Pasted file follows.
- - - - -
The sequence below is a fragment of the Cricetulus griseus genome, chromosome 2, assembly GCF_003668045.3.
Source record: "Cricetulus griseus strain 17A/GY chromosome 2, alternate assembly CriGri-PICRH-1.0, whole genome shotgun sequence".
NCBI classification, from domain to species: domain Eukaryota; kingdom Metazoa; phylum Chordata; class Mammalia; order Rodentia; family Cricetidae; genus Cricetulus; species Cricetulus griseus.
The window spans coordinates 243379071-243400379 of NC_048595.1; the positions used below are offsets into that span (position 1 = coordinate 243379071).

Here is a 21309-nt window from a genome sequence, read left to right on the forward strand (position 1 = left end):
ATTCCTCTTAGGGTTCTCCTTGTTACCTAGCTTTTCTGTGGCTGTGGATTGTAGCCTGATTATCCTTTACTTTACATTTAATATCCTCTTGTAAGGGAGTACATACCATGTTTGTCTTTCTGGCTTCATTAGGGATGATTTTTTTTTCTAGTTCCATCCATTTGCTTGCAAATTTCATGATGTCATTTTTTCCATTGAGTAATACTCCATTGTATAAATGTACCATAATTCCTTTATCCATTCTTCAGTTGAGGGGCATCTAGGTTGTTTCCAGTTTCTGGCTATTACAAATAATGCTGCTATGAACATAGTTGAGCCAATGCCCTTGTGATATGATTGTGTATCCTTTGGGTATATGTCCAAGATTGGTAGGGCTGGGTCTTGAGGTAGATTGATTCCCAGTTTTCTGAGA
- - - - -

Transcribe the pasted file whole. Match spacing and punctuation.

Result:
The sequence below is a fragment of the Cricetulus griseus genome, chromosome 2, assembly GCF_003668045.3.
Source record: "Cricetulus griseus strain 17A/GY chromosome 2, alternate assembly CriGri-PICRH-1.0, whole genome shotgun sequence".
NCBI classification, from domain to species: domain Eukaryota; kingdom Metazoa; phylum Chordata; class Mammalia; order Rodentia; family Cricetidae; genus Cricetulus; species Cricetulus griseus.
The window spans coordinates 243379071-243400379 of NC_048595.1; the positions used below are offsets into that span (position 1 = coordinate 243379071).

Here is a 21309-nt window from a genome sequence, read left to right on the forward strand (position 1 = left end):
ATTCCTCTTAGGGTTCTCCTTGTTACCTAGCTTTTCTGTGGCTGTGGATTGTAGCCTGATTATCCTTTACTTTACATTTAATATCCTCTTGTAAGGGAGTACATACCATGTTTGTCTTTCTGGCTTCATTAGGGATGATTTTTTTTTCTAGTTCCATCCATTTGCTTGCAAATTTCATGATGTCATTTTTTCCATTGAGTAATACTCCATTGTATAAATGTACCATAATTCCTTTATCCATTCTTCAGTTGAGGGGCATCTAGGTTGTTTCCAGTTTCTGGCTATTACAAATAATGCTGCTATGAACATAGTTGAGCCAATGCCCTTGTGATATGATTGTGTATCCTTTGGGTATATGTCCAAGATTGGTAGGGCTGGGTCTTGAGGTAGATTGATTCCCAGTTTTCTGAGA